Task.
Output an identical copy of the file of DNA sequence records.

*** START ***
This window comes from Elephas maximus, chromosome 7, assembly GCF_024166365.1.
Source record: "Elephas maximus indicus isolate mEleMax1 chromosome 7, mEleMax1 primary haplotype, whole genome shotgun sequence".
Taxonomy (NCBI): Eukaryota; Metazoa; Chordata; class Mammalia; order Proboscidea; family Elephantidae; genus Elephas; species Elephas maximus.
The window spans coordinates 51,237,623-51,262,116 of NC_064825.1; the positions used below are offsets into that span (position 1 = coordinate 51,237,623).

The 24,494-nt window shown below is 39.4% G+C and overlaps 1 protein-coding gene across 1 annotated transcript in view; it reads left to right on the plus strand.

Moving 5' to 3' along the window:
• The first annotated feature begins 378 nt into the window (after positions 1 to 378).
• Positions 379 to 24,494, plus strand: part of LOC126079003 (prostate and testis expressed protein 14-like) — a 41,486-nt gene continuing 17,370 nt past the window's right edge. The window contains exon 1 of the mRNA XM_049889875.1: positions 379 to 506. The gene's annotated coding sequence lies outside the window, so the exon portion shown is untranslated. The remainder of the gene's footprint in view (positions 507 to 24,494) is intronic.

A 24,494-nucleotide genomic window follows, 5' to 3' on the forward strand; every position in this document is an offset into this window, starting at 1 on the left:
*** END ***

This window comes from Elephas maximus, chromosome 7, assembly GCF_024166365.1.
Source record: "Elephas maximus indicus isolate mEleMax1 chromosome 7, mEleMax1 primary haplotype, whole genome shotgun sequence".
Taxonomy (NCBI): Eukaryota; Metazoa; Chordata; class Mammalia; order Proboscidea; family Elephantidae; genus Elephas; species Elephas maximus.
The window spans coordinates 51,237,623-51,262,116 of NC_064825.1; the positions used below are offsets into that span (position 1 = coordinate 51,237,623).

The 24,494-nt window shown below is 39.4% G+C and overlaps 1 protein-coding gene across 1 annotated transcript in view; it reads left to right on the plus strand.

Moving 5' to 3' along the window:
• The first annotated feature begins 378 nt into the window (after positions 1 to 378).
• Positions 379 to 24,494, plus strand: part of LOC126079003 (prostate and testis expressed protein 14-like) — a 41,486-nt gene continuing 17,370 nt past the window's right edge. The window contains exon 1 of the mRNA XM_049889875.1: positions 379 to 506. The gene's annotated coding sequence lies outside the window, so the exon portion shown is untranslated. The remainder of the gene's footprint in view (positions 507 to 24,494) is intronic.

A 24,494-nucleotide genomic window follows, 5' to 3' on the forward strand; every position in this document is an offset into this window, starting at 1 on the left: